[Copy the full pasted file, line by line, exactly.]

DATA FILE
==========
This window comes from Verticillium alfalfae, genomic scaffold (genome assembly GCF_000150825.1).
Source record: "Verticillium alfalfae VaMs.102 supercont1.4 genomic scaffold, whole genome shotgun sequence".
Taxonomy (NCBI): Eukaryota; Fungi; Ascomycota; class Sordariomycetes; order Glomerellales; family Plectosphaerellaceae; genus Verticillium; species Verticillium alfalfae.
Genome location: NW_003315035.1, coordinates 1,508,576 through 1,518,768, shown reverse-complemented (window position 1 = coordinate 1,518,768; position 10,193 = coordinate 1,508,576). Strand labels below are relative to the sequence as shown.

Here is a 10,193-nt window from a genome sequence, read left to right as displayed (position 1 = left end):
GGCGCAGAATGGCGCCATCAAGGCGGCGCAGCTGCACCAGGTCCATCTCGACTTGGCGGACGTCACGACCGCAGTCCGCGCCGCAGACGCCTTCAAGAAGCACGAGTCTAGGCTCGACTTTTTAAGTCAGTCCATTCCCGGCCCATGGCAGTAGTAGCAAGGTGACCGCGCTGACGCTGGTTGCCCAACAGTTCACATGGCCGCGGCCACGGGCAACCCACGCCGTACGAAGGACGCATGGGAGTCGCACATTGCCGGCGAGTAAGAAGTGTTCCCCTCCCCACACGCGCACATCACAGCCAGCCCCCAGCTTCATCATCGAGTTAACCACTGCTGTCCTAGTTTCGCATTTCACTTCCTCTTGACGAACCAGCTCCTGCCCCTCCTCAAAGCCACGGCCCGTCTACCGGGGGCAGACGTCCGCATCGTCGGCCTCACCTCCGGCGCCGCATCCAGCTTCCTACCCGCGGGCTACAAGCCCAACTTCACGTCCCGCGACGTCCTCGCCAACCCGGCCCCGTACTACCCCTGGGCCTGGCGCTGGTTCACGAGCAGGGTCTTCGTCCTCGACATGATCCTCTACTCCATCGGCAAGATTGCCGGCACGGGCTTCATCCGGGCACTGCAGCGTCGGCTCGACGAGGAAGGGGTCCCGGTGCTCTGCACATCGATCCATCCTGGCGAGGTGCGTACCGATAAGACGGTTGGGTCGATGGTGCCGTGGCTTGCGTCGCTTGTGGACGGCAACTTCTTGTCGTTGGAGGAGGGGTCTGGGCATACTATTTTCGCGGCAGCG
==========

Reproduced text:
This window comes from Verticillium alfalfae, genomic scaffold (genome assembly GCF_000150825.1).
Source record: "Verticillium alfalfae VaMs.102 supercont1.4 genomic scaffold, whole genome shotgun sequence".
Taxonomy (NCBI): Eukaryota; Fungi; Ascomycota; class Sordariomycetes; order Glomerellales; family Plectosphaerellaceae; genus Verticillium; species Verticillium alfalfae.
Genome location: NW_003315035.1, coordinates 1,508,576 through 1,518,768, shown reverse-complemented (window position 1 = coordinate 1,518,768; position 10,193 = coordinate 1,508,576). Strand labels below are relative to the sequence as shown.

Here is a 10,193-nt window from a genome sequence, read left to right as displayed (position 1 = left end):
GGCGCAGAATGGCGCCATCAAGGCGGCGCAGCTGCACCAGGTCCATCTCGACTTGGCGGACGTCACGACCGCAGTCCGCGCCGCAGACGCCTTCAAGAAGCACGAGTCTAGGCTCGACTTTTTAAGTCAGTCCATTCCCGGCCCATGGCAGTAGTAGCAAGGTGACCGCGCTGACGCTGGTTGCCCAACAGTTCACATGGCCGCGGCCACGGGCAACCCACGCCGTACGAAGGACGCATGGGAGTCGCACATTGCCGGCGAGTAAGAAGTGTTCCCCTCCCCACACGCGCACATCACAGCCAGCCCCCAGCTTCATCATCGAGTTAACCACTGCTGTCCTAGTTTCGCATTTCACTTCCTCTTGACGAACCAGCTCCTGCCCCTCCTCAAAGCCACGGCCCGTCTACCGGGGGCAGACGTCCGCATCGTCGGCCTCACCTCCGGCGCCGCATCCAGCTTCCTACCCGCGGGCTACAAGCCCAACTTCACGTCCCGCGACGTCCTCGCCAACCCGGCCCCGTACTACCCCTGGGCCTGGCGCTGGTTCACGAGCAGGGTCTTCGTCCTCGACATGATCCTCTACTCCATCGGCAAGATTGCCGGCACGGGCTTCATCCGGGCACTGCAGCGTCGGCTCGACGAGGAAGGGGTCCCGGTGCTCTGCACATCGATCCATCCTGGCGAGGTGCGTACCGATAAGACGGTTGGGTCGATGGTGCCGTGGCTTGCGTCGCTTGTGGACGGCAACTTCTTGTCGTTGGAGGAGGGGTCTGGGCATACTATTTTCGCGGCAGCG